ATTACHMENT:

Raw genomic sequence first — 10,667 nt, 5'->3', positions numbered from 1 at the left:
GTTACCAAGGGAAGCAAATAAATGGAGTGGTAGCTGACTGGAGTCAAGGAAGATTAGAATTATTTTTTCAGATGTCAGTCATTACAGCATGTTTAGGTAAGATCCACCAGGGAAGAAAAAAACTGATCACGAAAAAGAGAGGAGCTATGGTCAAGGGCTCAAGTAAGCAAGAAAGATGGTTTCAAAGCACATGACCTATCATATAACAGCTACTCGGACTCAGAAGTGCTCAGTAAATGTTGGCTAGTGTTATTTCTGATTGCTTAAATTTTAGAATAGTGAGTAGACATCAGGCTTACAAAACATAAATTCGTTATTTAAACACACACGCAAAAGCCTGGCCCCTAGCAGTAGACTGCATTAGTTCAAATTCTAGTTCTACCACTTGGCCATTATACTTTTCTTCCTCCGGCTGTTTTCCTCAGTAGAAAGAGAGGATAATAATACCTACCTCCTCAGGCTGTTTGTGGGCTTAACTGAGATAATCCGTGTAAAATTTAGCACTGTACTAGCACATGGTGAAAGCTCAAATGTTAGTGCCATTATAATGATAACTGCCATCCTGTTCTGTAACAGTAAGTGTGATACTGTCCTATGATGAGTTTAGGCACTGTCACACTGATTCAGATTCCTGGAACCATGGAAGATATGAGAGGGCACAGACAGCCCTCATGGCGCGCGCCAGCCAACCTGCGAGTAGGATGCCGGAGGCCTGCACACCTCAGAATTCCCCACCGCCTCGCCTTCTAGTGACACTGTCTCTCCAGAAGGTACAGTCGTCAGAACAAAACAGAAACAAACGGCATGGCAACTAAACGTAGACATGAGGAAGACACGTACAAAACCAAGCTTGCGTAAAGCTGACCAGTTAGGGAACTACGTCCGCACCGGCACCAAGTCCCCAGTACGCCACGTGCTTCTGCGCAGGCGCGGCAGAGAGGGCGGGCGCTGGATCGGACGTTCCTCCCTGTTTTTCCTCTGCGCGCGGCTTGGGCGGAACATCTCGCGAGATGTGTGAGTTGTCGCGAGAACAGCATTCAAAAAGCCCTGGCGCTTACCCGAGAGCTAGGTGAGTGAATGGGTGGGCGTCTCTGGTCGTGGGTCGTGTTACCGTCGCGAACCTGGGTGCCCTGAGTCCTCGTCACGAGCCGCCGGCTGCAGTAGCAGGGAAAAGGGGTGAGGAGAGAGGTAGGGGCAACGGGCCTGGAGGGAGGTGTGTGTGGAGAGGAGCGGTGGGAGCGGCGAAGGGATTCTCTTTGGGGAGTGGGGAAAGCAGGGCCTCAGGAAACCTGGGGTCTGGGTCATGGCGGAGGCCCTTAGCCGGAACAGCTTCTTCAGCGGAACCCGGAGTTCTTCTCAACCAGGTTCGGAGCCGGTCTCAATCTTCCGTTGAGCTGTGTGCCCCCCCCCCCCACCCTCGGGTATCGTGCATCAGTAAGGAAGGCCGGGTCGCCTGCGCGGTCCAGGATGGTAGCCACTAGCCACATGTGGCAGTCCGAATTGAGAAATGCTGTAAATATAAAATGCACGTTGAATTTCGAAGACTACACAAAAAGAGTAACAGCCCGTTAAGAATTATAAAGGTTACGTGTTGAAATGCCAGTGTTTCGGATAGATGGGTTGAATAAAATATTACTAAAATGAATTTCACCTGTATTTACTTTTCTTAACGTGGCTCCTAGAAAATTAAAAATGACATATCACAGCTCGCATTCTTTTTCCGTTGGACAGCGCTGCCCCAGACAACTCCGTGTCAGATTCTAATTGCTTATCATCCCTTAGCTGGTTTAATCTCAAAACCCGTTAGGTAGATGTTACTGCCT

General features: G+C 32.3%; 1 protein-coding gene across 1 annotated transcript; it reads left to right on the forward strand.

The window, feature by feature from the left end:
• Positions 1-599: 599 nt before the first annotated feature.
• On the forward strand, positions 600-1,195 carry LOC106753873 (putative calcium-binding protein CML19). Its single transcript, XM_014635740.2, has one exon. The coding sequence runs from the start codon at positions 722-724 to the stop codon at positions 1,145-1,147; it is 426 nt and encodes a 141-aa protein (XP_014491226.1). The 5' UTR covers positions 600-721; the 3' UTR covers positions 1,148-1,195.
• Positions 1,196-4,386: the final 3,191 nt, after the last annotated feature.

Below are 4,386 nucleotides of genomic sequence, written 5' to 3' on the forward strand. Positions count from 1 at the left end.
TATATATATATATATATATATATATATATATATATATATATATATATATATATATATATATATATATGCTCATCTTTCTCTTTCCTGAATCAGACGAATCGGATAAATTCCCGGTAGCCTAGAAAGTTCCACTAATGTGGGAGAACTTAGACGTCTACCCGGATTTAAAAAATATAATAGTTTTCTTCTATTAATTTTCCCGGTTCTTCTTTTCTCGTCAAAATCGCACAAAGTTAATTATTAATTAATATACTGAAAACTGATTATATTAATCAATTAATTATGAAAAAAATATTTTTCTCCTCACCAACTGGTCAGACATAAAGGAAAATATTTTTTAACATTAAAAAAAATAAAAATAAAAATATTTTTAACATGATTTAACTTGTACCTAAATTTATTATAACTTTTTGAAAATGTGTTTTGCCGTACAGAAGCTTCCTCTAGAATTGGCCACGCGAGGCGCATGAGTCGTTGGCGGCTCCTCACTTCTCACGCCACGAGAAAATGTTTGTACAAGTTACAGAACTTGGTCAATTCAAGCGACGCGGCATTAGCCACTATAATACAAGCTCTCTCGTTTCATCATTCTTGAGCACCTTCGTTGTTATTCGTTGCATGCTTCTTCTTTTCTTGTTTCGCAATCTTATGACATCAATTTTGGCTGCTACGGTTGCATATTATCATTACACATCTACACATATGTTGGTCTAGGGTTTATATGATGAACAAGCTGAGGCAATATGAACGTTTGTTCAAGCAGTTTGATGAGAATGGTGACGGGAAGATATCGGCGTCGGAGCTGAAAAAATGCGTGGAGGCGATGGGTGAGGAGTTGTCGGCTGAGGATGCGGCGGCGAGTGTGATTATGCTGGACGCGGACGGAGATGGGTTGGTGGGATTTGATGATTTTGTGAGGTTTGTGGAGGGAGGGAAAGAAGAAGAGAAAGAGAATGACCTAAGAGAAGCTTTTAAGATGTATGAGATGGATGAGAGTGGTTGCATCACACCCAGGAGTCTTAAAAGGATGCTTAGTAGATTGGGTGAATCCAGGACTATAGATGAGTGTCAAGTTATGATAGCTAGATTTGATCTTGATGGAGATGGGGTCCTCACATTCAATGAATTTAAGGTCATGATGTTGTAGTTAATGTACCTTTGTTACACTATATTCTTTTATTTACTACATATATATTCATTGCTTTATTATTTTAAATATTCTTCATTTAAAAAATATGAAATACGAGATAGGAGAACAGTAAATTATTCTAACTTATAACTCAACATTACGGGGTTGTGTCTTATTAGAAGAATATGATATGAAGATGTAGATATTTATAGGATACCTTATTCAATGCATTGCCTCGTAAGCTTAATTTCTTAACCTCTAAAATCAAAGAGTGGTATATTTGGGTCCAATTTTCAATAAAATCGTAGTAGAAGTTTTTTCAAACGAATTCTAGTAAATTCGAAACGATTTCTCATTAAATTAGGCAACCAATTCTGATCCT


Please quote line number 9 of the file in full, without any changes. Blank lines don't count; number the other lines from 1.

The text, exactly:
TATATATATATATATATATATATATATATATATATATATATATATATATATATATATATATATATATGCTCATCTTTCTCTTTCCTGAATCAGACGAATCGGATAAATTCCCGGTAGCCTAGAAAGTTCCACTAATGTGGGAGAACTTAGACGTCTACCCGGATTTAAAAAATATAATAGTTTTCTTCTATTAATTTTCCCGGTTCTTCTTTTCTCGTCAAAATCGCACAAAGTTAATTATTAATTAATATACTGAAAACTGATTATATTAATCAATTAATTATGAAAAAAATATTTTTCTCCTCACCAACTGGTCAGACATAAAGGAAAATATTTTTTAACATTAAAAAAAATAAAAATAAAAATATTTTTAACATGATTTAACTTGTACCTAAATTTATTATAACTTTTTGAAAATGTGTTTTGCCGTACAGAAGCTTCCTCTAGAATTGGCCACGCGAGGCGCATGAGTCGTTGGCGGCTCCTCACTTCTCACGCCACGAGAAAATGTTTGTACAAGTTACAGAACTTGGTCAATTCAAGCGACGCGGCATTAGCCACTATAATACAAGCTCTCTCGTTTCATCATTCTTGAGCACCTTCGTTGTTATTCGTTGCATGCTTCTTCTTTTCTTGTTTCGCAATCTTATGACATCAATTTTGGCTGCTACGGTTGCATATTATCATTACACATCTACACATATGTTGGTCTAGGGTTTATATGATGAACAAGCTGAGGCAATATGAACGTTTGTTCAAGCAGTTTGATGAGAATGGTGACGGGAAGATATCGGCGTCGGAGCTGAAAAAATGCGTGGAGGCGATGGGTGAGGAGTTGTCGGCTGAGGATGCGGCGGCGAGTGTGATTATGCTGGACGCGGACGGAGATGGGTTGGTGGGATTTGATGATTTTGTGAGGTTTGTGGAGGGAGGGAAAGAAGAAGAGAAAGAGAATGACCTAAGAGAAGCTTTTAAGATGTATGAGATGGATGAGAGTGGTTGCATCACACCCAGGAGTCTTAAAAGGATGCTTAGTAGATTGGGTGAATCCAGGACTATAGATGAGTGTCAAGTTATGATAGCTAGATTTGATCTTGATGGAGATGGGGTCCTCACATTCAATGAATTTAAGGTCATGATGTTGTAGTTAATGTACCTTTGTTACACTATATTCTTTTATTTACTACATATATATTCATTGCTTTATTATTTTAAATATTCTTCATTTAAAAAATATGAAATACGAGATAGGAGAACAGTAAATTATTCTAACTTATAACTCAACATTACGGGGTTGTGTCTTATTAGAAGAATATGATATGAAGATGTAGATATTTATAGGATACCTTATTCAATGCATTGCCTCGTAAGCTTAATTTCTTAACCTCTAAAATCAAAGAGTGGTATATTTGGGTCCAATTTTCAATAAAATCGTAGTAGAAGTTTTTTCAAACGAATTCTAGTAAATTCGAAACGATTTCTCATTAAATTAGGCAACCAATTCTGATCCT